On December 16, 2015, the Federal Reserve announced its decision to raise the benchmark interest rate, for the first time since 2008’s financial crisis, to a range of between 0.25 – 0.5%. With IRS statutory rates still low, from an estate planning perspective, the current rate environment continues to foster advantageous wealth transfer opportunities.
The IRS applies the applicable federal rate (AFR) and the IRC Section 7520 rate to value the interests of many types of planned gifts, including annuities, life interests, and remainder and reversionary trusts. The recently released IRS rates for January 2016 are an AFR of 1.81% (for loans of three to nine years) and a Section 7520 discount rate of 2.2%. Therefore, to the extent an investment can generate returns that are greater than the AFR or the Section 7520 rate, there may be opportunities to transfer those excess returns to next generation beneficiaries free of transfer taxes.
A Grantor Retained Annuity Trust (GRAT) is a relatively simple way to take advantage of the low Section 7520 rate. A GRAT is an irrevocable trust to which a grantor transfers assets while retaining the right to receive an annuity, which is paid annually for a fixed term of years. At the end of the annuity period, any property remaining in the GRAT passes to the ultimate beneficiaries of the trust, either in further trust or outright, depending on the grantor’s preferences.
A properly structured GRAT passes the appreciation in transferred property in excess of the Section 7520 rate to beneficiaries at a minimal or zero gift tax cost. This is because the IRS assumes that the assets in a GRAT will grow at the Section 7520 rate in effect at the time the GRAT is created and funded, and does not consider the actual growth of the assets. Therefore, appreciation in excess of the Section 7520 rate can be passed on to the ultimate beneficiaries free of gift and estate tax. GRATs present excellent opportunities in a low interest rate environment because it is easier to outperform the Section 7520 rate than in a high interest rate environment, resulting in a larger potential tax free gift.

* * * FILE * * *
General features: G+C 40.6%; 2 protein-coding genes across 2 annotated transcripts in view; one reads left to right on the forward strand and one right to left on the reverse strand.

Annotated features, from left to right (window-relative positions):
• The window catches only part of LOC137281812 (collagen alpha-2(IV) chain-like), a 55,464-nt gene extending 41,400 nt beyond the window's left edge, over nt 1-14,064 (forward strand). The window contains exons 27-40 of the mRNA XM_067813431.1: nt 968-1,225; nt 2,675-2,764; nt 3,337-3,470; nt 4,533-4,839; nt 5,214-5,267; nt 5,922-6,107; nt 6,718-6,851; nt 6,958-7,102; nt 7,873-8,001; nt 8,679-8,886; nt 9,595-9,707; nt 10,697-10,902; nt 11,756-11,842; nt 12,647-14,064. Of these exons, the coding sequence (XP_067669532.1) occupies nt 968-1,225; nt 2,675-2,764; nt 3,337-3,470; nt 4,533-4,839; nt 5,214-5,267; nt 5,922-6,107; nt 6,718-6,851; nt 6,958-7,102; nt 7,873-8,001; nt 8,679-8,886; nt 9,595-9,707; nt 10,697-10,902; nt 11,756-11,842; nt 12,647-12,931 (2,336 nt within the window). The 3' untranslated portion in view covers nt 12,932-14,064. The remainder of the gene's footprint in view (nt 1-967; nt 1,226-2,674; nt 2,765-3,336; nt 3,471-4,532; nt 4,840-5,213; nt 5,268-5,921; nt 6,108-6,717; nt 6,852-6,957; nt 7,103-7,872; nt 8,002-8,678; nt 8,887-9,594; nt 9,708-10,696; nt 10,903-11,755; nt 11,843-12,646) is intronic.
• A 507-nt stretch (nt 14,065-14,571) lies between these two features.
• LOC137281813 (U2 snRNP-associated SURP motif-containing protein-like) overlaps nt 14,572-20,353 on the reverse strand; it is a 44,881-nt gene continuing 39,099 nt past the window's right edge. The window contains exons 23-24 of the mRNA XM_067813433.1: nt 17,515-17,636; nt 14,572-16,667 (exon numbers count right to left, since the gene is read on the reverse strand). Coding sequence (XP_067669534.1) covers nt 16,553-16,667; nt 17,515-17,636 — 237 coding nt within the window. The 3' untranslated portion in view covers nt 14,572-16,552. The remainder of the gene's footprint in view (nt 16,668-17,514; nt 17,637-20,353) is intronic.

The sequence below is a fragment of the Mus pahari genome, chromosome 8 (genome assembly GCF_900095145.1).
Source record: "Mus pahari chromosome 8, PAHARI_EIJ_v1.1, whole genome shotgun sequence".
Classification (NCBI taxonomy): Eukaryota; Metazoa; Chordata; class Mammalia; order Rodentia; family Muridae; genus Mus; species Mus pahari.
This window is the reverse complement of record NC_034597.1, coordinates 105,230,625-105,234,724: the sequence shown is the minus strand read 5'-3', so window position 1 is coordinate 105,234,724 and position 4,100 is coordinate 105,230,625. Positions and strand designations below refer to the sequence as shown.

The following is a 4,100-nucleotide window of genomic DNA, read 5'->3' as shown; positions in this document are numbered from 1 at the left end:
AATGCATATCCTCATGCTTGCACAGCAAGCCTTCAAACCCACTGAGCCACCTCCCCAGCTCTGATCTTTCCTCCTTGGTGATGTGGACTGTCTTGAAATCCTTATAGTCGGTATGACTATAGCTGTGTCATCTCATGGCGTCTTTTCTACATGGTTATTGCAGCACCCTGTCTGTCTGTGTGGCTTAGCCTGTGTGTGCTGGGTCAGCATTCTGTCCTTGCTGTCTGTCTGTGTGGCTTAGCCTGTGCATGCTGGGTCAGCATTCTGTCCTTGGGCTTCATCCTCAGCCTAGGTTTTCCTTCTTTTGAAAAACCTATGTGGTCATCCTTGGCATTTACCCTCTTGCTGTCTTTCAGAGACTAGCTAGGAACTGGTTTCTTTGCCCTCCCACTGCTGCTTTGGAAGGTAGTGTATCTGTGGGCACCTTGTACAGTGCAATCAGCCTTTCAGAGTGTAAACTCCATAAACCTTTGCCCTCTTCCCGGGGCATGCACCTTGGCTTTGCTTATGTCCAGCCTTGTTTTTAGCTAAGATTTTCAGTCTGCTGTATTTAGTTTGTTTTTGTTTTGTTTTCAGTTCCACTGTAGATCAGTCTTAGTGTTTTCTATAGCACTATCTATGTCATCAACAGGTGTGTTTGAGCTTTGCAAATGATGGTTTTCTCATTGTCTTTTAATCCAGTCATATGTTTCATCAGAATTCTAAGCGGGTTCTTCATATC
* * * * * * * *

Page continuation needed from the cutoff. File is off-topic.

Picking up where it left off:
If the grantor survives the annuity period of the GRAT, the remaining assets will not be included in the grantor’s estate for Federal estate tax purposes and will pass to the remainder beneficiaries. If the grantor dies before the end of the term, all of the trust property will likely be included in the grantor's gross estate for estate tax purposes and the annuity amount will continue to be paid to his estate. In this case, no transfer tax savings will result from the creation of the GRAT, but, ultimately, the grantor will be no worse off than if the grantor had not created the GRAT at all. For this reason, a GRAT may be a valuable estate planning technique that yields a high probability of success and little downside risk.
For additional information, please contact the author of this Alert, Nita S. Vyas, or any member of our Tax, Trusts & Estates Department.